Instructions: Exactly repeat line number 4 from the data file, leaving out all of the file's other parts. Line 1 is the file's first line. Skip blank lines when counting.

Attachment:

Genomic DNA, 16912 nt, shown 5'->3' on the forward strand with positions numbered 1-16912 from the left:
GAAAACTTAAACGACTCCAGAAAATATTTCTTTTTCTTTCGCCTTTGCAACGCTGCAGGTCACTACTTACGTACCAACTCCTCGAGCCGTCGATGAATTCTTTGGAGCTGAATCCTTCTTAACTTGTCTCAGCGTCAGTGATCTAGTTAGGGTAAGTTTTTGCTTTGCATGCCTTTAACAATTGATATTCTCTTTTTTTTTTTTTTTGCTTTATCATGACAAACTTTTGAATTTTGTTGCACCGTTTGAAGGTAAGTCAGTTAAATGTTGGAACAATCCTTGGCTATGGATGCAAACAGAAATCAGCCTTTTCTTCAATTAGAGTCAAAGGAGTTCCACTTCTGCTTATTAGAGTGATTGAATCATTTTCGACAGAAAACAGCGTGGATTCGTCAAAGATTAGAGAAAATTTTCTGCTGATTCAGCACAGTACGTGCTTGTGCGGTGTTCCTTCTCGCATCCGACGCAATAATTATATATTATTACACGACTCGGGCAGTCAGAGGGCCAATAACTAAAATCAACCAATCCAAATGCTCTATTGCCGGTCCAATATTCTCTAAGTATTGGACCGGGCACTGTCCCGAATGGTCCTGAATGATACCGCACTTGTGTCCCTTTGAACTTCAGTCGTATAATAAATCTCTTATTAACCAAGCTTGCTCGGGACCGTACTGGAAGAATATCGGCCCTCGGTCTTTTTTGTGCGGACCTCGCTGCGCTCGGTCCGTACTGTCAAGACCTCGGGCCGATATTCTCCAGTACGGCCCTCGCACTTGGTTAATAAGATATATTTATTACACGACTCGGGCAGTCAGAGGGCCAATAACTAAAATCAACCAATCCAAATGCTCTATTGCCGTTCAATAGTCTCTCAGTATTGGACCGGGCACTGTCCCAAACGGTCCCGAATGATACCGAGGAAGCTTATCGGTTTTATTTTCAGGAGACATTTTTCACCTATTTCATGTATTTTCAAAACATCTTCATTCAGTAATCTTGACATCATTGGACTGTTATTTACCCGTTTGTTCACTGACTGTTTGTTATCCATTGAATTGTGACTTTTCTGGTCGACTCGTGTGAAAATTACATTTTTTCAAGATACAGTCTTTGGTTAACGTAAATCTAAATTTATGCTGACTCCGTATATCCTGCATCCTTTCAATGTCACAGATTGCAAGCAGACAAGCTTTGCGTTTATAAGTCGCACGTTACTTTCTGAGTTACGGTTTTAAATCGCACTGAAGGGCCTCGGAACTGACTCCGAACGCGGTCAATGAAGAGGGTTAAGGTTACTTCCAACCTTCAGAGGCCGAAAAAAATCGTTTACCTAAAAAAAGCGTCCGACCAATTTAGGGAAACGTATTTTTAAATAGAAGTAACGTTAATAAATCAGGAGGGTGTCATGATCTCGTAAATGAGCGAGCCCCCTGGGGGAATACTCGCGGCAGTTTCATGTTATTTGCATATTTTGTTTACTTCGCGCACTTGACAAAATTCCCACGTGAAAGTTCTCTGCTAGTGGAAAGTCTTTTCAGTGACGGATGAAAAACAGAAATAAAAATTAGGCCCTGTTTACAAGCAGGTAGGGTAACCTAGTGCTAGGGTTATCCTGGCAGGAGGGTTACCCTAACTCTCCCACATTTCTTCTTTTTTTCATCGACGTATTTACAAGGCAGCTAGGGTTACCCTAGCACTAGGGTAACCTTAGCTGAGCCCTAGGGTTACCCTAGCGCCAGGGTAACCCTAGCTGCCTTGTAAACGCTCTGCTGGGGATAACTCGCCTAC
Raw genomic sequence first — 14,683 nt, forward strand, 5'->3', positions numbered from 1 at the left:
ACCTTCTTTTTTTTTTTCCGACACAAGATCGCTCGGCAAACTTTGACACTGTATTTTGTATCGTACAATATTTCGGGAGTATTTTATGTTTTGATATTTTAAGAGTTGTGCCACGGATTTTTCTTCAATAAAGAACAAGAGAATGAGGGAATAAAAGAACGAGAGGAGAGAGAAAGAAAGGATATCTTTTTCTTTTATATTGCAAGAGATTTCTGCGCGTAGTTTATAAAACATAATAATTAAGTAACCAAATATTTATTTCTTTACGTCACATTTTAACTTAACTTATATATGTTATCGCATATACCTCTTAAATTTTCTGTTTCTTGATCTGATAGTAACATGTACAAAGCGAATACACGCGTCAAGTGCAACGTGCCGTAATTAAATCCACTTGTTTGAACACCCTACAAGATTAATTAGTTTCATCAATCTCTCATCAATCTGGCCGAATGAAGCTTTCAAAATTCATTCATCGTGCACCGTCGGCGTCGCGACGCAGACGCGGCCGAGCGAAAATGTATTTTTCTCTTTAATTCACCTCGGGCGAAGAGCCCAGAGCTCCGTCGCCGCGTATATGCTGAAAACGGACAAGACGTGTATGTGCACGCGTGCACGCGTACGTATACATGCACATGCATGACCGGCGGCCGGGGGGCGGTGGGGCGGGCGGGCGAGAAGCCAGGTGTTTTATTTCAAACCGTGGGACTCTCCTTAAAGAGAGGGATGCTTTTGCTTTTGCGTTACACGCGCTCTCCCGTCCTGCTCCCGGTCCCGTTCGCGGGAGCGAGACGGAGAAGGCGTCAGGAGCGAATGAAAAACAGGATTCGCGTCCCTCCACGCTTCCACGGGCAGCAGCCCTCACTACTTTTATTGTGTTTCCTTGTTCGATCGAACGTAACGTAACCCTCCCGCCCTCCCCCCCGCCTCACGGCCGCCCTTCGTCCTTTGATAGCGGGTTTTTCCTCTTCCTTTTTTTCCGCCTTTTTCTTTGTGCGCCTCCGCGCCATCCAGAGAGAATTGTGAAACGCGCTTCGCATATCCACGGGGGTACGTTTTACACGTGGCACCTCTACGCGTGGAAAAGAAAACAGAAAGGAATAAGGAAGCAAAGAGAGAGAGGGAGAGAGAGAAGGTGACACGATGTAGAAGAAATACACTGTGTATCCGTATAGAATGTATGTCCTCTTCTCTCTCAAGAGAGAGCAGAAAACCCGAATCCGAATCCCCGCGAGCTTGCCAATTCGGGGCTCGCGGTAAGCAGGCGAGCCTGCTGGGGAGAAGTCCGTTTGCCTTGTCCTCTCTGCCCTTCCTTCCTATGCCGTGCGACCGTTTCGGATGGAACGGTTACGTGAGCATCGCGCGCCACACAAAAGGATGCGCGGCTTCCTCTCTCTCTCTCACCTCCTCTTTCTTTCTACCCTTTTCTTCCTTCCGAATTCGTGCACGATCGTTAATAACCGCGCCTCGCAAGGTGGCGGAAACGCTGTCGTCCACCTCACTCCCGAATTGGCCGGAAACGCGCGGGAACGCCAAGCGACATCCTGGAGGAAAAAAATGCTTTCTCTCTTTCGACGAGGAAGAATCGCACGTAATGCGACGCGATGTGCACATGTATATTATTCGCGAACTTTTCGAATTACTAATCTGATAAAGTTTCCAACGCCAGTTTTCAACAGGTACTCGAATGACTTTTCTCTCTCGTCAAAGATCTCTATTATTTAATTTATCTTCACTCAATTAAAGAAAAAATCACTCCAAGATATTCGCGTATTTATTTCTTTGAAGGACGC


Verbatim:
ACCTTCTTTTTTTTTTTCCGACACAAGATCGCTCGGCAAACTTTGACACTGTATTTTGTATCGTACAATATTTCGGGAGTATTTTATGTTTTGATATTTTAAGAGTTGTGCCACGGATTTTTCTTCAATAAAGAACAAGAGAATGAGGGAATAAAAGAACGAGAGGAGAGAGAAAGAAAGGATATCTTTTTCTTTTATATTGCAAGAGATTTCTGCGCGTAGTTTATAAAACATAATAATTAAGTAACCAAATATTTATTTCTTTACGTCACATTTTAACTTAACTTATATATGTTATCGCATATACCTCTTAAATTTTCTGTTTCTTGATCTGATAGTAACATGTACAAAGCGAATACACGCGTCAAGTGCAACGTGCCGTAATTAAATCCACTTGTTTGAACACCCTACAAGATTAATTAGTTTCATCAATCTCTCATCAATCTGGCCGAATGAAGCTTTCAAAATTCATTCATCGTGCACCGTCGGCGTCGCGACGCAGACGCGGCCGAGCGAAAATGTATTTTTCTCTTTAATTCACCTCGGGCGAAGAGCCCAGAGCTCCGTCGCCGCGTATATGCTGAAAACGGACAAGACGTGTATGTGCACGCGTGCACGCGTACGTATACATGCACATGCATGACCGGCGGCCGGGGGGCGGTGGGGCGGGCGGGCGAGAAGCCAGGTGTTTTATTTCAAACCGTGGGACTCTCCTTAAAGAGAGGGATGCTTTTGCTTTTGCGTTACACGCGCTCTCCCGTCCTGCTCCCGGTCCCGTTCGCGGGAGCGAGACGGAGAAGGCGTCAGGAGCGAATGAAAAACAGGATTCGCGTCCCTCCACGCTTCCACGGGCAGCAGCCCTCACTACTTTTATTGTGTTTCCTTGTTCGATCGAACGTAACGTAACCCTCCCGCCCTCCCCCCCGCCTCACGGCCGCCCTTCGTCCTTTGATAGCGGGTTTTTCCTCTTCCTTTTTTTCCGCCTTTTTCTTTGTGCGCCTCCGCGCCATCCAGAGAGAATTGTGAAACGCGCTTCGCATATCCACGGGGGTACGTTTTACACGTGGCACCTCTACGCGTGGAAAAGAAAACAGAAAGGAATAAGGAAGCAAAGAGAGAGAGGGAGAGAGAGAAGGTGACACGATGTAGAAGAAATACACTGTGTATCCGTATAGAATGTATGTCCTCTTCTCTCTCAAGAGAGAGCAGAAAACCCGAATCCGAATCCCCGCGAGCTTGCCAATTCGGGGCTCGCGGTAAGCAGGCGAGCCTGCTGGGGAGAAGTCCGTTTGCCTTGTCCTCTCTGCCCTTCCTTCCTATGCCGTGCGACCGTTTCGGATGGAACGGTTACGTGAGCATCGCGCGCCACACAAAAGGATGCGCGGCTTCCTCTCTCTCTCTCACCTCCTCTTTCTTTCTACCCTTTTCTTCCTTCCGAATTCGTGCACGATCGTTAATAACCGCGCCTCGCAAGGTGGCGGAAACGCTGTCGTCCACCTCACTCCCGAATTGGCCGGAAACGCGCGGGAACGCCAAGCGACATCCTGGAGGAAAAAAATGCTTTCTCTCTTTCGACGAGGAAGAATCGCACGTAATGCGACGCGATGTGCACATGTATATTATTCGCGAACTTTTCGAATTACTAATCTGATAAAGTTTCCAACGCCAGTTTTCAACAGGTACTCGAATGACTTTTCTCTCTCGTCAAAGATCTCTATTATTTAATTTATCTTCACTCAATTAAAGAAAAAATCACTCCAAGATATTCGCGTATTTATTTCTTTGAAGGACGC